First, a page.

The border guard asked me to sign a document that basically said I’d been denied entry for not having a visa (Sergey translated), then printed me off a copy, gave me back my passport and smiled a goodbye. We thanked Sergey, then the other guard walked us to a passport control booth so Craig could get an exit stamp (HE was allowed into Ukraine, with his British passport; for some reason he decided to stay with me rather than going on), and we walked across a bridge to Transnistria.

We weren't expecting to be back in Transnistria!
We weren’t expecting to be back in Transnistria!

Transnistria

This breakaway republic is seen as part of Moldova by everyone except Transnistrians themselves, and they have quite strict border controls. We’d visited a week or so earlier, and hadn’t expected to be back, apart from crossing through on the train. The border guard directed us across a puddly carpark to another booth; the guard there looked at our passports and sent us back again. By this time the guard had changed and the new one let us through without demur. The vouchers she gave us indicated we had to leave Transnistria before 9.57pm that evening. Fine.

Not far from the border, we found an exchange office and changed $20 from our stash of emergency US currency into Transnistria roubles. At the ticket booth, we were told that there weren’t any direct buses back to Chișinău for a while, but we could buy tickets to Bender and return to Moldova from there. At Bender, we had enough time to buy tickets, get a coffee, and spend our remaining roubles on a bottle of Kvint cognac at the bus station store before the minibus jerked its way out of the station. The border with Moldova wasn’t far away and posed no problems: a guard boarded the bus, took our vouchers, and got back off again.

Transnistrian money.
Transnistrian money.

Back in Moldova

I used my phone to start looking for accommodation in Chișinău, and sent messages to our AirBnB host in Odessa and our Ukrainian friend Yuriy, asking if he could find out if I needed a letter of invitation to get my visa. He promptly set off on a mission across his city to write the letter himself, but was foiled by bureaucracy. “We don’t have any invitation blanks,” he was told. “We might get some after the elections.” The elections are in two weeks: not so helpful.

By the time we’d checked into our new apartment in Chișinău, it was too late to go to the Ukrainian embassy to start the visa application process. More online research suggested that New Zealand citizens didn’t need an invitation letter after all; perhaps I’d read that all those months ago and misremembered “no invitation required” as “no visa required”. I still felt wretched.

Victory arch in Chisinau Moldova
I wasn’t expecting to be back in Chisinau, either…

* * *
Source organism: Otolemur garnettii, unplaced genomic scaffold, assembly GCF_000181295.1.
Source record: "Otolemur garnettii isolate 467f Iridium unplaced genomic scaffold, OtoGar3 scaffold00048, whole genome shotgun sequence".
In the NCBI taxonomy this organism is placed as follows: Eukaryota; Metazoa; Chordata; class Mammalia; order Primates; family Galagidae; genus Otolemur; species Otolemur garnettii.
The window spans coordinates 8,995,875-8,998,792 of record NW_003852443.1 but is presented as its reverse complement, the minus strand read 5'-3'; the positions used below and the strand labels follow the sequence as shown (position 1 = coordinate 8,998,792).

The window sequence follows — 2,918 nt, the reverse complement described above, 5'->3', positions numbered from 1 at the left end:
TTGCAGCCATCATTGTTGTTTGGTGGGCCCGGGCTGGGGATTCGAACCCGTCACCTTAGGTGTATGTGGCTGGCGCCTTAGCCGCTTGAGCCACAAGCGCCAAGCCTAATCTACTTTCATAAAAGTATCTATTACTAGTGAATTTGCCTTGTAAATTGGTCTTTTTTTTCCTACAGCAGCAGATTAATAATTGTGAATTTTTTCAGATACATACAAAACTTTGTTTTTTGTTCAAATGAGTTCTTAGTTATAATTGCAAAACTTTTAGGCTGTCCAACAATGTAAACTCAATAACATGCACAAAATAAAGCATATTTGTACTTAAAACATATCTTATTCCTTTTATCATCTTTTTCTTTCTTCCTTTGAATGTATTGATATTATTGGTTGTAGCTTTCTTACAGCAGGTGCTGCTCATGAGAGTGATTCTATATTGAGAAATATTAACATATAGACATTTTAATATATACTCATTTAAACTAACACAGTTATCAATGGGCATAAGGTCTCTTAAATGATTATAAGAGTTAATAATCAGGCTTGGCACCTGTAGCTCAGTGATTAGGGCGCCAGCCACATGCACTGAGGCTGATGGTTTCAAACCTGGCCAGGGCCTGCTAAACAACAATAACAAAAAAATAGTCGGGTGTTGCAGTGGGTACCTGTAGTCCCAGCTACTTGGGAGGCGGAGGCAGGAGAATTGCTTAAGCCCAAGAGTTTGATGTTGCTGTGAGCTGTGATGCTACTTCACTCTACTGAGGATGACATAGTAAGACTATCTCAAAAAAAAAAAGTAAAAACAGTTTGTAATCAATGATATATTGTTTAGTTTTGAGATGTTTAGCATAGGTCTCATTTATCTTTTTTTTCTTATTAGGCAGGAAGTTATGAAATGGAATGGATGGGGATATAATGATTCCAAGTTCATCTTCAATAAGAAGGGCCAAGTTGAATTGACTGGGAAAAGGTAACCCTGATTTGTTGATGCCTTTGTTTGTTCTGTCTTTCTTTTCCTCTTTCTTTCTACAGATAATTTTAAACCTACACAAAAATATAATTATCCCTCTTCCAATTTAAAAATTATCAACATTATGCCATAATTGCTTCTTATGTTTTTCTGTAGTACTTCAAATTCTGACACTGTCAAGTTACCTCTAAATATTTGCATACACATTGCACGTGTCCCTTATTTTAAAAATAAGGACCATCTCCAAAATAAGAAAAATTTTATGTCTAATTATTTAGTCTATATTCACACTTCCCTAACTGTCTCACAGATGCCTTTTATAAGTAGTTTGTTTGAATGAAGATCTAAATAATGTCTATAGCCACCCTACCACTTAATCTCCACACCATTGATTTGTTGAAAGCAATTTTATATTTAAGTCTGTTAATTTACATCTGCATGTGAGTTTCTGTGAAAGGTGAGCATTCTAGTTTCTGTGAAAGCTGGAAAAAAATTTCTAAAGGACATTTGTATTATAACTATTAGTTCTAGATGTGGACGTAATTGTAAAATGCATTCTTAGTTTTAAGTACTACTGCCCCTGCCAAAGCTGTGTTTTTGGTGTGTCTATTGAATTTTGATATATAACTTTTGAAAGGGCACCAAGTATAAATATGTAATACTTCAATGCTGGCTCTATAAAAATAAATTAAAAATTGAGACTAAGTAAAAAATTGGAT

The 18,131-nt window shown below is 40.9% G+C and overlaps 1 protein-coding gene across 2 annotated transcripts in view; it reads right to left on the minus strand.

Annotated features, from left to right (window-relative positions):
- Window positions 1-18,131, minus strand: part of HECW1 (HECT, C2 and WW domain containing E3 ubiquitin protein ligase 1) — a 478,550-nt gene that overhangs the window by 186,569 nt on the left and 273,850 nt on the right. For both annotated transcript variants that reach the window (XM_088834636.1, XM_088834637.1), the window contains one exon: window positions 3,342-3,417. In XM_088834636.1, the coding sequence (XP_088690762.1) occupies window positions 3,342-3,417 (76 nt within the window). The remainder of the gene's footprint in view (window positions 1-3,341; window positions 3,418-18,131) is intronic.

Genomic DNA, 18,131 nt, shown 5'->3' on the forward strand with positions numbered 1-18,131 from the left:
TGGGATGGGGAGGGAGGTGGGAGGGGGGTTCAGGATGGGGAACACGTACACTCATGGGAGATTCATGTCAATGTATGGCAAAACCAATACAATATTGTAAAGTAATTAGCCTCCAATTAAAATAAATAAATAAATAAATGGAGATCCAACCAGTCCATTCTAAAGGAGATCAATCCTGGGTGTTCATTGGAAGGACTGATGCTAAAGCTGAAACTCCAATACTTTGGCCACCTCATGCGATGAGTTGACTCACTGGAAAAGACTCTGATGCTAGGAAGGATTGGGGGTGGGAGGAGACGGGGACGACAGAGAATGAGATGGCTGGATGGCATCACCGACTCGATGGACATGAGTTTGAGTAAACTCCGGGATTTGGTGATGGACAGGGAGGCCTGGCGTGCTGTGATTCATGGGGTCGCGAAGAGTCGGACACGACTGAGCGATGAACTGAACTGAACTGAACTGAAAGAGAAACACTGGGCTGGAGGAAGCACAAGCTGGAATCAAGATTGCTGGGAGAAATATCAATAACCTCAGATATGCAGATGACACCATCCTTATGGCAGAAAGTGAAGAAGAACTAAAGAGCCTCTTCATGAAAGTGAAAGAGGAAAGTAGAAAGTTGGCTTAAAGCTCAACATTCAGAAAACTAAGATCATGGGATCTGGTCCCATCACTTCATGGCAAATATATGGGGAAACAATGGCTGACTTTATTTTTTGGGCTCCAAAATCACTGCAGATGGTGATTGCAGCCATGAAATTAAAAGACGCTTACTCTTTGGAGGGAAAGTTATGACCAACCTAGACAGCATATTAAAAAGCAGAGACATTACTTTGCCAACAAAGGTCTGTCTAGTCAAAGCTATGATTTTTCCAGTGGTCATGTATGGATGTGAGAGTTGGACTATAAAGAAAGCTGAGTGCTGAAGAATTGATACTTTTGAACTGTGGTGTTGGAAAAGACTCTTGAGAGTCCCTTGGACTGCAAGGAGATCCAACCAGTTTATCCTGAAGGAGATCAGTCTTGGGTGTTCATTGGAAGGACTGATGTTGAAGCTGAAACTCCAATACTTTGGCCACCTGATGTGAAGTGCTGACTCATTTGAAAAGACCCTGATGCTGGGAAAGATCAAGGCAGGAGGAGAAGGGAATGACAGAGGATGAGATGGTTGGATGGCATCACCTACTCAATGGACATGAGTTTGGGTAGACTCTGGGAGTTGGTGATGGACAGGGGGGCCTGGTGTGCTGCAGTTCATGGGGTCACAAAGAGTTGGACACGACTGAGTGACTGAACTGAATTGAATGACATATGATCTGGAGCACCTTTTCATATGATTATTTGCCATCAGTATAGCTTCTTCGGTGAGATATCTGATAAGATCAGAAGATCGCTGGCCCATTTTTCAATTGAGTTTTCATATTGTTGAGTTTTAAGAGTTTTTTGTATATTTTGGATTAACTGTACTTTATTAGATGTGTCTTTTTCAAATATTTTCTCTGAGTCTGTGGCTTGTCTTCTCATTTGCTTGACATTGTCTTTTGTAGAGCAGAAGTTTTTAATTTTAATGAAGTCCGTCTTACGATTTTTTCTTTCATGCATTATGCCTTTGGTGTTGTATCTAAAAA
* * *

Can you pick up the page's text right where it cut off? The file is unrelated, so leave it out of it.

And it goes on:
To the Ukrainian embassy!

This morning, I saved all relevant documents onto a pen drive and set off across town to Get My Visa. I printed off my insurance, flight and accommodation documents in a hotel, and arrived at the embassy to find a locked gate. The security guard indicated an intercom and I embarked on a friendly conversation with a disembodied voice. The voice informed me that the embassy was closed, today and tomorrow, as it was a Moldovan holiday. However, if I came back on Thursday at 9am, I’d probably have my visa on Friday morning.

“How much will it cost?” I asked.

“Umm, eighty… no, I don’t know. Come back on Thursday.”

“Yes, but, how much money should I bring? Will a hundred dollars be enough?”

“Yes, eighty, a hundred, one twenty. Like that.”

“And do I need to bring anything?”

“No, just you.”

“Me, my passport, and money, right?”

“Yes. See you Thursday.”

I felt inexplicably cheerful as I strode away towards the bus stop for a ride back to the centre of Chisinau. I might not have gotten my visa, but at least I knew where I stood: I was embarking on another Adventure in Bureaucracy.

I’ll let you know how it goes.

Your thoughts on "That time I was turned back at the Ukrainian border"

  • I'm glad I read this. I could have easily done the same thing. I never would have guessed we required a passport to go to Ukraine.

    on November 26, 2015 at 1:35 pm Reply
    • Yep, passports are pretty important. Visas, too!

      on November 27, 2015 at 1:22 pm Reply
      • Indeed, Ukraine is one of three European countries (the others being Russia and Belarus) which do not accept ID Cards from EU countries, but strictly require passports.

        on October 27, 2016 at 6:50 pm
  • I have a 'denial' stamp on my passport from Ukraine as having a Turkish passport, they turned me back because I didn't have a return ticket. This is so dumb if I want to do something or planning to stay there illegally showing a 20€ ticket is not a big deal. Bureaucracy sometimes killing me.

    on February 16, 2017 at 10:07 pm Reply
    • we don't need visa from Ukraine btw.

      on February 16, 2017 at 10:07 pm Reply
    • Yeah, we've come across that rule in other places too. I think it made sense in the past, but doesn't any more -- it's so easy to get a ticket to leave these days.

      on February 17, 2017 at 12:28 pm Reply